Public speaking with knocking knees
Your heart beats faster, your motor skills fail and you are drowning in sweat, yet somehow your mouth is bone dry. With knocking knees, you walk to the front of the room, but it only gets worse from there. Your eyelid begins twitching uncontrollably, giving your audience the impression that you are constantly winking at them.
Up to 90 per cent of the Dutch population is afraid of public speaking to some extent, according to experts. It can be a major bummer, but Golubovic says there is hope.
Golubovic (27) recently became a part time teacher at the RUG in the European Languages and Culture department. In the interest of her new job, she decided to become a member of Toastmasters and work on her presentation skills. ‘It has done wonders for me’, she says. ‘You can do something about it in a fun way.’
According to Golubovic, there are numerous courses and workshops available in Groningen. Participants in such programmes mostly practice presenting in front of an audience. Each week, they get together to train with a regular group. They give each other feedback for various points, such as preparation, voice, structure, visual aids (such as PowerPoint), posture and eye contact.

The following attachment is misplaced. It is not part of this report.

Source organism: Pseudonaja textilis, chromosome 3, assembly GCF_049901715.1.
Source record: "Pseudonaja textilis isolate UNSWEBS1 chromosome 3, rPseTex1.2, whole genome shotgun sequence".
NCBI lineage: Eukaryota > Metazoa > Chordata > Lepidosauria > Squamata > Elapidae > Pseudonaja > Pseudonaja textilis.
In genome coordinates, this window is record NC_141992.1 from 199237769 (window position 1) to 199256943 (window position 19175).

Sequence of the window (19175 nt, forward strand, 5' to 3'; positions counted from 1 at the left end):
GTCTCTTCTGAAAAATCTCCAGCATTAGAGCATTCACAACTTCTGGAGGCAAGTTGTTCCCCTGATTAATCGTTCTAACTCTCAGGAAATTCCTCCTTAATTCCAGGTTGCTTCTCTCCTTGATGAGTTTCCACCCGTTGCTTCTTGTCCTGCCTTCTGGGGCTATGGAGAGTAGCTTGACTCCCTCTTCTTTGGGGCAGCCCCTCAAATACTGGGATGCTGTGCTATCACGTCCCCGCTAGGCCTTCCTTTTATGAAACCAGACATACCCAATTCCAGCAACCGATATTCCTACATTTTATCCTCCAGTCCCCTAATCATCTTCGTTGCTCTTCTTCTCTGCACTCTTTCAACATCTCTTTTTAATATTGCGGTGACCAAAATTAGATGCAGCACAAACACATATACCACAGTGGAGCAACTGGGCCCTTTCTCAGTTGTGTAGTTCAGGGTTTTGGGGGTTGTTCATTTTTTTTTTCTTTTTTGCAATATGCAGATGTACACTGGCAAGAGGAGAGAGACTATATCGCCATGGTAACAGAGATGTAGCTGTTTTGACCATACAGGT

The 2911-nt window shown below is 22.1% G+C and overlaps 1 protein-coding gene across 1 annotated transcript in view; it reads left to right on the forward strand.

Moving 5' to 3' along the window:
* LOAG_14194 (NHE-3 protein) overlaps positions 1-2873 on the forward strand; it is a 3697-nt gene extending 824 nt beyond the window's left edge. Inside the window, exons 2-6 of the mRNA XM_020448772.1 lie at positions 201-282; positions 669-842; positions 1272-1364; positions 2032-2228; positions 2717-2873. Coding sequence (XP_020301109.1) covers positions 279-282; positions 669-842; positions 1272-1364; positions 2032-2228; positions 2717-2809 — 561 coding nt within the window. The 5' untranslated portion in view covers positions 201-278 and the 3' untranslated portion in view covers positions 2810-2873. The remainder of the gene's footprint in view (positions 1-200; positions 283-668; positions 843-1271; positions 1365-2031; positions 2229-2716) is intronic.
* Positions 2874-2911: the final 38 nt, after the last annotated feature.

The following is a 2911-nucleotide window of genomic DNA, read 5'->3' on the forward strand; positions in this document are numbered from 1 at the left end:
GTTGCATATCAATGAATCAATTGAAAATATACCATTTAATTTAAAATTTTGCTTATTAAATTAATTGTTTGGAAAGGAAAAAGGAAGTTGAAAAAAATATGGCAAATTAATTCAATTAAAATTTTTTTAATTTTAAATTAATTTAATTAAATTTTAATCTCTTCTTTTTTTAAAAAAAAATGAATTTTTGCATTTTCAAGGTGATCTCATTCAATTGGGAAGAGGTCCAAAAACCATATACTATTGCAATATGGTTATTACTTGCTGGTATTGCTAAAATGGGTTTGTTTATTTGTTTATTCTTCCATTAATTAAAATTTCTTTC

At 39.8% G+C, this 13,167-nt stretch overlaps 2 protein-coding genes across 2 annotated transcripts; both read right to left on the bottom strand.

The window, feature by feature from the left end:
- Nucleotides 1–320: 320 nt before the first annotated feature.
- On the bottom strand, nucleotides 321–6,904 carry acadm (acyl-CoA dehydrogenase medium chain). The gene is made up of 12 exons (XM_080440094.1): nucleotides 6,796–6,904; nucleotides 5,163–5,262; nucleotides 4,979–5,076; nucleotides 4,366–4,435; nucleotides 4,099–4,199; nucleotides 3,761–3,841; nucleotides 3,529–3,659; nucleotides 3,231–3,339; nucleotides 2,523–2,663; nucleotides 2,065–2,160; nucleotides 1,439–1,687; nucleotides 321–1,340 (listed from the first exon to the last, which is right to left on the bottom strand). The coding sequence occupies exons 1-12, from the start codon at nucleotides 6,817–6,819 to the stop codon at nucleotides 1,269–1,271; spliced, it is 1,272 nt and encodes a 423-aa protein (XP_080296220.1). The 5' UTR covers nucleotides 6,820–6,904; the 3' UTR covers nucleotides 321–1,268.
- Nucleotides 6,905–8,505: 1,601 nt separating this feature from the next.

The RUG itself also offers various workshops and courses for staff and students via the Student Service Centre (SSC) and Next. The prices for these RUG services range from 15 to 40 euros. Additionally, there are groups such as Toastmasters and Stranger Things Have Happened (STHH). Toastmasters, which is especially popular with graduating students and recent graduates, costs 90 euros for six months.
Much too challenging
‘Nine out of ten students take a course with us because they have a fear of public speaking’, says Anne-Miek Hermsen, trainer and career counsellor at the SSC. ‘Fear is a part of it. Giving a presentation is not something which students do every day, but when they have to do it, they want to do it perfectly. They set the bar too high and that makes it much too challenging. I want students to leave our course with the feeling that they are capable of giving a good presentation.’
But how do you get over that fear? You just have to tackle it head on, says Maaike Nauta, senior lecturer of clinical psychology at the RUG. ‘The more you give presentations, the better’, she explains. ‘But suppose that it is rooted very deeply: in that case, you should figure out what it is that you are most scared of. Are you scared to give your opinion or to ask a question in class? Try it out and practice that first.’